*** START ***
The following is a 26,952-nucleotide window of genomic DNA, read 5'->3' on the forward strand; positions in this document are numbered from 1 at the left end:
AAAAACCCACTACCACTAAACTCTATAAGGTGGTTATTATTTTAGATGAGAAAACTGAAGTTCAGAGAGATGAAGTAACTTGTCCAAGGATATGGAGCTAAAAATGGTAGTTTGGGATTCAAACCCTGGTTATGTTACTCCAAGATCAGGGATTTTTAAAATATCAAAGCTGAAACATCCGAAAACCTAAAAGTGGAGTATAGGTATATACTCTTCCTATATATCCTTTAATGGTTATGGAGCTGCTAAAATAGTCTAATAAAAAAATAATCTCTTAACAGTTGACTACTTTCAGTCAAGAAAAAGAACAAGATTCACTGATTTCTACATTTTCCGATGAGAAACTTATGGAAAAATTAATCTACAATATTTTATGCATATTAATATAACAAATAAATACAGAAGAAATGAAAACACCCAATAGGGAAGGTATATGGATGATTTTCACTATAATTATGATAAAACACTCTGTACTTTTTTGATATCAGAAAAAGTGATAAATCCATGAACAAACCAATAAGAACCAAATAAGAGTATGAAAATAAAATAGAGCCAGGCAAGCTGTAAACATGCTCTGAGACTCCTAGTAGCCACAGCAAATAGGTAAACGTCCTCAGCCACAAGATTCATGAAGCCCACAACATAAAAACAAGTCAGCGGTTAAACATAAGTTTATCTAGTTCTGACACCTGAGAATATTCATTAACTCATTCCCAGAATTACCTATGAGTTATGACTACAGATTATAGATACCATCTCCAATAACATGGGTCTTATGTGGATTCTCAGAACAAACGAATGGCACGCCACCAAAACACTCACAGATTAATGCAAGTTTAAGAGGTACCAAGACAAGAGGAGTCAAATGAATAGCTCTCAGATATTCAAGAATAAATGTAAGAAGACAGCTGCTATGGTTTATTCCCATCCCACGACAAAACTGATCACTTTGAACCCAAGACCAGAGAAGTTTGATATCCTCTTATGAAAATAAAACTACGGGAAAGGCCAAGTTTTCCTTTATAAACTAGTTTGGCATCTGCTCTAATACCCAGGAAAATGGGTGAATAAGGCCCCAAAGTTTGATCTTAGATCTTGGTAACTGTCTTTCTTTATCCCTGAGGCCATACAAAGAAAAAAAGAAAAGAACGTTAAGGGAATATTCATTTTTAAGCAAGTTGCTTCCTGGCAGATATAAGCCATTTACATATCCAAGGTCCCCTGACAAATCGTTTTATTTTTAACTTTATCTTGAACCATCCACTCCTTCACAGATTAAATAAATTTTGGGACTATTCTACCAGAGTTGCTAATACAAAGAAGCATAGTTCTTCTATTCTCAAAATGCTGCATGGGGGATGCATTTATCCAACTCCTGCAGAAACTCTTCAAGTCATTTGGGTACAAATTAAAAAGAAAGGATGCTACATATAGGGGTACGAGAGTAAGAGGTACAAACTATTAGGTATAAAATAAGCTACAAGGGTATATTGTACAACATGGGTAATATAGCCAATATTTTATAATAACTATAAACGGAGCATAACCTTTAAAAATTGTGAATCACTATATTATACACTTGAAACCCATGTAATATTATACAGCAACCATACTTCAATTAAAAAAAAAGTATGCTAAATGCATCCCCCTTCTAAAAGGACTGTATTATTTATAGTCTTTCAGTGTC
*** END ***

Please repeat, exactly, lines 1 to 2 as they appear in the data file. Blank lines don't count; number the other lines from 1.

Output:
The following is a 26,952-nucleotide window of genomic DNA, read 5'->3' on the forward strand; positions in this document are numbered from 1 at the left end:
AAAAACCCACTACCACTAAACTCTATAAGGTGGTTATTATTTTAGATGAGAAAACTGAAGTTCAGAGAGATGAAGTAACTTGTCCAAGGATATGGAGCTAAAAATGGTAGTTTGGGATTCAAACCCTGGTTATGTTACTCCAAGATCAGGGATTTTTAAAATATCAAAGCTGAAACATCCGAAAACCTAAAAGTGGAGTATAGGTATATACTCTTCCTATATATCCTTTAATGGTTATGGAGCTGCTAAAATAGTCTAATAAAAAAATAATCTCTTAACAGTTGACTACTTTCAGTCAAGAAAAAGAACAAGATTCACTGATTTCTACATTTTCCGATGAGAAACTTATGGAAAAATTAATCTACAATATTTTATGCATATTAATATAACAAATAAATACAGAAGAAATGAAAACACCCAATAGGGAAGGTATATGGATGATTTTCACTATAATTATGATAAAACACTCTGTACTTTTTTGATATCAGAAAAAGTGATAAATCCATGAACAAACCAATAAGAACCAAATAAGAGTATGAAAATAAAATAGAGCCAGGCAAGCTGTAAACATGCTCTGAGACTCCTAGTAGCCACAGCAAATAGGTAAACGTCCTCAGCCACAAGATTCATGAAGCCCACAACATAAAAACAAGTCAGCGGTTAAACATAAGTTTATCTAGTTCTGACACCTGAGAATATTCATTAACTCATTCCCAGAATTACCTATGAGTTATGACTACAGATTATAGATACCATCTCCAATAACATGGGTCTTATGTGGATTCTCAGAACAAACGAATGGCACGCCACCAAAACACTCACAGATTAATGCAAGTTTAAGAGGTACCAAGACAAGAGGAGTCAAATGAATAGCTCTCAGATATTCAAGAATAAATGTAAGAAGACAGCTGCTATGGTTTATTCCCATCCCACGACAAAACTGATCACTTTGAACCCAAGACCAGAGAAGTTTGATATCCTCTTATGAAAATAAAACTACGGGAAAGGCCAAGTTTTCCTTTATAAACTAGTTTGGCATCTGCTCTAATACCCAGGAAAATGGGTGAATAAGGCCCCAAAGTTTGATCTTAGATCTTGGTAACTGTCTTTCTTTATCCCTGAGGCCATACAAAGAAAAAAAGAAAAGAACGTTAAGGGAATATTCATTTTTAAGCAAGTTGCTTCCTGGCAGATATAAGCCATTTACATATCCAAGGTCCCCTGACAAATCGTTTTATTTTTAACTTTATCTTGAACCATCCACTCCTTCACAGATTAAATAAATTTTGGGACTATTCTACCAGAGTTGCTAATACAAAGAAGCATAGTTCTTCTATTCTCAAAATGCTGCATGGGGGATGCATTTATCCAACTCCTGCAGAAACTCTTCAAGTCATTTGGGTACAAATTAAAAAGAAAGGATGCTACATATAGGGGTACGAGAGTAAGAGGTACAAACTATTAGGTATAAAATAAGCTACAAGGGTATATTGTACAACATGGGTAATATAGCCAATATTTTATAATAACTATAAACGGAGCATAACCTTTAAAAATTGTGAATCACTATATTATACACTTGAAACCCATGTAATATTATACAGCAACCATACTTCAATTAAAAAAAAAGTATGCTAAATGCATCCCCCTTCTAAAAGGACTGTATTATTTATAGTCTTTCAGTGTC